The Special Protein Needs of Athletes (Excerpted from Chapter 10 - Nutrition and Weight Control)

For many years athletes believed that you ate muscle to build muscle. Strength athletes almost universally accepted the notion that meat (which generally consists of the muscle of animals), and plenty of it, was needed to enhance performance. There was much myth and some sense in this view.

Clearly, a pre-game steak (a meal that is relatively high in fat and protein) is not beneficial to athletes, particularly those who are involved in endurance sports. There are a number of reasons for this. Fat requires more oxygen than carbohydrates in order to be metabolized. Digestion of protein generates certain byproducts that are believed to hinder performance. Neither proteins nor fat are converted to energy as efficiently as carbohydrates.

For years modern nutritionists maintained that athletes required no more protein in their diets than the average person (the RDA for males aged nineteen to twenty-four is 58 grams per day) and that their only legitimate need was for increased calories, which were best provided by carbohydrates. Today research appears to support what many athletes have believed for years: that extra protein does seem to be of value for athletes, particularly those who are interested in building strength and muscle size. Nutritionists are slowly accepting the notion that extra protein may be beneficial to athletes in special situations (i.e., when muscle tissue is being broken down and built up as a result of intense training).

How much protein does an athlete need? Typically, prescriptions are related to body weight. Standard nutritional recommendations for the general public typically range of from .75 gram to .90 gram per kilo of body weight. This recommendation assumes that the average person uses a little less than .5 gram of protein per kilo of body weight per day. The recommended dietary allowances are in the .75 to .90 range because it is assumed that the quality of protein ingested will not be perfect (in terms of its composition and bioavailability) and that there is a need to provide for individual differences with regard to protein needs.

Recent research suggests that hard training athletes may want to establish target levels of 1.5 to 2.0 grams per kilo of body weight (perhaps even more for the athlete who is training very hard and seeking to facilitate hypertrophy). This level of protein intake appears to have little chance of doing any harm (unless an athlete resorts to a diet that is high in fat as well as protein). For athletes who are already at the limits of their weight classes in terms of muscular body weight, the 1.5 to 2.0 range indicated above, or even less, may be perfectly adequate. Not surprisingly, individual differences need to be recognized. Some athletes who consume as much protein as was suggested will neither feel well nor perform well. Athletes who are growing very fast may find that even more protein is needed. Each athlete needs to monitor his or her own reaction to protein in order to devise a dietary plan that will work. In addition, the same athletes may have different needs during different periods in their athletic lives. When the athlete is moving up a weight class and training to encourage muscle growth, more protein may be needed. When the athlete is training less rigorously or is maintaining his or her body weight, protein needs will tend to decline.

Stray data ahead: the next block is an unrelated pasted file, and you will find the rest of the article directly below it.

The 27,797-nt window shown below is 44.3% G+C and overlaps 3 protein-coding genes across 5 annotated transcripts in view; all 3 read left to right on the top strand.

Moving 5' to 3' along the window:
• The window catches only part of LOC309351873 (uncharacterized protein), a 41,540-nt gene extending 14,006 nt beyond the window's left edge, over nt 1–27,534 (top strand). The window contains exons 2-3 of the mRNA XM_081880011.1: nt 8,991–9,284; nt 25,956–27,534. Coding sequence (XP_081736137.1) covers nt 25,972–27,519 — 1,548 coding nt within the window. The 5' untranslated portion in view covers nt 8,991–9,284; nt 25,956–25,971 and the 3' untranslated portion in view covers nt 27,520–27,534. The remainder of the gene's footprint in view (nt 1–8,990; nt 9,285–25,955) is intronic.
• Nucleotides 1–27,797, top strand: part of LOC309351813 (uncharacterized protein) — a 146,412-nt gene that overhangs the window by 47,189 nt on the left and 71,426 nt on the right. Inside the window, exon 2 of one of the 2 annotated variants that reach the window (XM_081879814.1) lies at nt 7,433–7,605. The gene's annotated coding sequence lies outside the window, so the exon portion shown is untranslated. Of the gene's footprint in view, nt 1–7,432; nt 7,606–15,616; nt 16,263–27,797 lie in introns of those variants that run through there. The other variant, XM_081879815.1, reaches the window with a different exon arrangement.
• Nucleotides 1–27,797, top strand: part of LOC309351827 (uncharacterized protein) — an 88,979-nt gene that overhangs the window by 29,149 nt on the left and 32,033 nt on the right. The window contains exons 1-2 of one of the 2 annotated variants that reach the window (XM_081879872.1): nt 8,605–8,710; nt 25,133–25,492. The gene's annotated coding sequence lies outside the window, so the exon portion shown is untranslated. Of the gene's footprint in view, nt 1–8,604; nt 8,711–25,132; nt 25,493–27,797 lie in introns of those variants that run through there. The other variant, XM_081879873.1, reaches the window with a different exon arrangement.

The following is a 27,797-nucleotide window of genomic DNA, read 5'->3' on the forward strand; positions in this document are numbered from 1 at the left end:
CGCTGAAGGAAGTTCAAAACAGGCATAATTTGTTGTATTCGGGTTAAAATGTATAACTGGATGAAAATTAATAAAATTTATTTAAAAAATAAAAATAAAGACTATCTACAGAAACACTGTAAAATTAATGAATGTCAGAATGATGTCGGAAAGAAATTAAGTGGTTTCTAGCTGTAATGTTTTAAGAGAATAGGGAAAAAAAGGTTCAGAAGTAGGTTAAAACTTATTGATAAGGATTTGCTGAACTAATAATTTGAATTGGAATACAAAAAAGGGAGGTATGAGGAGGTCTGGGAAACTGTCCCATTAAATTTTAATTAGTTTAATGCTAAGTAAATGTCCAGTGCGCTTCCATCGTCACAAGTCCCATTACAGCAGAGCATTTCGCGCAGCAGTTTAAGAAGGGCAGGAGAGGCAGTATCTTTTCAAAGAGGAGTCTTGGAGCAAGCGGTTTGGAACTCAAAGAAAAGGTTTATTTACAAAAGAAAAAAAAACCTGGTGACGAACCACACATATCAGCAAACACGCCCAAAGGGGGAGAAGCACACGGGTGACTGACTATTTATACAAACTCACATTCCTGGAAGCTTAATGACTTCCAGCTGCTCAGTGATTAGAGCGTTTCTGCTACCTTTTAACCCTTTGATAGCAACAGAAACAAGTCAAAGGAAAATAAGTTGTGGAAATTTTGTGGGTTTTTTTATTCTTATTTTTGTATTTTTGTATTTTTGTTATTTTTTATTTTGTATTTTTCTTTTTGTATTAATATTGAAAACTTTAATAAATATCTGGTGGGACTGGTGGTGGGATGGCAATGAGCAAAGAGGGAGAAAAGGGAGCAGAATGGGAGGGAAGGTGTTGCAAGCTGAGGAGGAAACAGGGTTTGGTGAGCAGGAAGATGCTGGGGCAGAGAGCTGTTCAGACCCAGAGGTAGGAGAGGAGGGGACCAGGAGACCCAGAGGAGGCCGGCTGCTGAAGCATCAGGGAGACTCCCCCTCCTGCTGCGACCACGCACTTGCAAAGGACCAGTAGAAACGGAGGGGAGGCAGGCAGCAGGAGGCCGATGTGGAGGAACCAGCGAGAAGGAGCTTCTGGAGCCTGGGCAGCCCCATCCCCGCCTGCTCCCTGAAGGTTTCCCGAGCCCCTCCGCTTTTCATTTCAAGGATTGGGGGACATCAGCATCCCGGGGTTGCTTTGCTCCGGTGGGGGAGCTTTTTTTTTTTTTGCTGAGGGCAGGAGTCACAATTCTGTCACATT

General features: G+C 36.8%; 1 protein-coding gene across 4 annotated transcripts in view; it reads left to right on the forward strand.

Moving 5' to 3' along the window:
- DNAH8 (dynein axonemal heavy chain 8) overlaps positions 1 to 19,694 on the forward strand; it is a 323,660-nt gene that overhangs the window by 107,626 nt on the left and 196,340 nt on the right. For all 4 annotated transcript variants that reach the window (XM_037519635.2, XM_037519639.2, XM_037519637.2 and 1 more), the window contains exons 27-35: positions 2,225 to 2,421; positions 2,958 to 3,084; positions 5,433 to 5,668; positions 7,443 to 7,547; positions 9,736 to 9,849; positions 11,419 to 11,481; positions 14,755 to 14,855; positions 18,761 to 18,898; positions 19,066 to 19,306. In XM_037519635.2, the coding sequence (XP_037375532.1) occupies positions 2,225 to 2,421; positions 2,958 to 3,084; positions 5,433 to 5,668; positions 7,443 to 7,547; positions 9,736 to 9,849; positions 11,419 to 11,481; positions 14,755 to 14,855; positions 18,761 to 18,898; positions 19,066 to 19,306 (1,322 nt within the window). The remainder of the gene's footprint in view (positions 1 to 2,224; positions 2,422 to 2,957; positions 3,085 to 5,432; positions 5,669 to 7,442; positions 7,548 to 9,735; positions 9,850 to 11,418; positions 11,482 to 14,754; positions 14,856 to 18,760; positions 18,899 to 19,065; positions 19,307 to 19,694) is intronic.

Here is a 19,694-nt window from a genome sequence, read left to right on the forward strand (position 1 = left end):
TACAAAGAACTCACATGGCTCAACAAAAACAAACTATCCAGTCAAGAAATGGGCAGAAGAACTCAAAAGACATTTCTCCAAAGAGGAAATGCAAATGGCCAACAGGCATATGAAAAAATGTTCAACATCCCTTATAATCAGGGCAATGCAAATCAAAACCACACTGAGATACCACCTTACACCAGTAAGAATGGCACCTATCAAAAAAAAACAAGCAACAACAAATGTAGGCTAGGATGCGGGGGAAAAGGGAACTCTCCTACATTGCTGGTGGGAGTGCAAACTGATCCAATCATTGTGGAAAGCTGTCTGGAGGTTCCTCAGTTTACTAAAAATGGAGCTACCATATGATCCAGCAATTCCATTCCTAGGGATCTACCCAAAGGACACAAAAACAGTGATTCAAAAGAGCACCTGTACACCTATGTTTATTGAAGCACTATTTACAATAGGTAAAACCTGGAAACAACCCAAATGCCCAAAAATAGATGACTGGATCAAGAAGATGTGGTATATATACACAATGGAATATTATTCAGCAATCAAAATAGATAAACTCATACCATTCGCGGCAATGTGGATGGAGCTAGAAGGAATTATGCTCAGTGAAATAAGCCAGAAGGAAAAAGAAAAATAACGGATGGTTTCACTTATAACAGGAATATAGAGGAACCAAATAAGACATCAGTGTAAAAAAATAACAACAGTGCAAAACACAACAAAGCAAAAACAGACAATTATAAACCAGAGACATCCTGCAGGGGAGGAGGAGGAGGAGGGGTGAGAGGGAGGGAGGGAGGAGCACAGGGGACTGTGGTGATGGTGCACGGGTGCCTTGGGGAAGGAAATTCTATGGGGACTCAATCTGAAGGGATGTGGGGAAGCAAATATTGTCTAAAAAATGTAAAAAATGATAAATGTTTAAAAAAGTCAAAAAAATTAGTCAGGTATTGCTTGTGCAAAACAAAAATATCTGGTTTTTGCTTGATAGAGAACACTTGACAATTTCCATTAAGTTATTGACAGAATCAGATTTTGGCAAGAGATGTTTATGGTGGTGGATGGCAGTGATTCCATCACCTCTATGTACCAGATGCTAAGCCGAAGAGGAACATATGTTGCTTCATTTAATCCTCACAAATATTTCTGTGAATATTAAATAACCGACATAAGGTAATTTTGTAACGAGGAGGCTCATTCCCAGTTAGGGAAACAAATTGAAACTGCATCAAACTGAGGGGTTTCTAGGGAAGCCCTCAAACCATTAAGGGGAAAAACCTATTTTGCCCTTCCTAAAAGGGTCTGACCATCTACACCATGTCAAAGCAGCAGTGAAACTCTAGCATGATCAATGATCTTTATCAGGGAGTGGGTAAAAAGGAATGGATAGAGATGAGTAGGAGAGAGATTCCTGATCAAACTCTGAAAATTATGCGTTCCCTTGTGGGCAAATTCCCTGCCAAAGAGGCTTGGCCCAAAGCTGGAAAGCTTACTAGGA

In most cases, the hard training athlete will be able to achieve needed protein levels without altering the percentage of protein in the diet (12% to 15% of calories is generally considered to be a good target range). This is because the athlete who is training very hard is typically ingesting more calories than one who is not. Consequently, the protein intake per kilo of body weight is automatically higher than it is for an athlete with a lower caloric intake. The exception to this rule may be the weightlifter who is training very intensely but with a relatively low volume of exercise. In this case, the caloric requirements of the athlete may not be very much higher than the caloric requirements of a relatively sedentary person. This weightlifter may need a higher than normal percentage of protein in his or her diet in order to achieve adequate levels of protein intake.

Copyright 1998 A is A Communications. All rights reserved.
Revised: February 15, 1998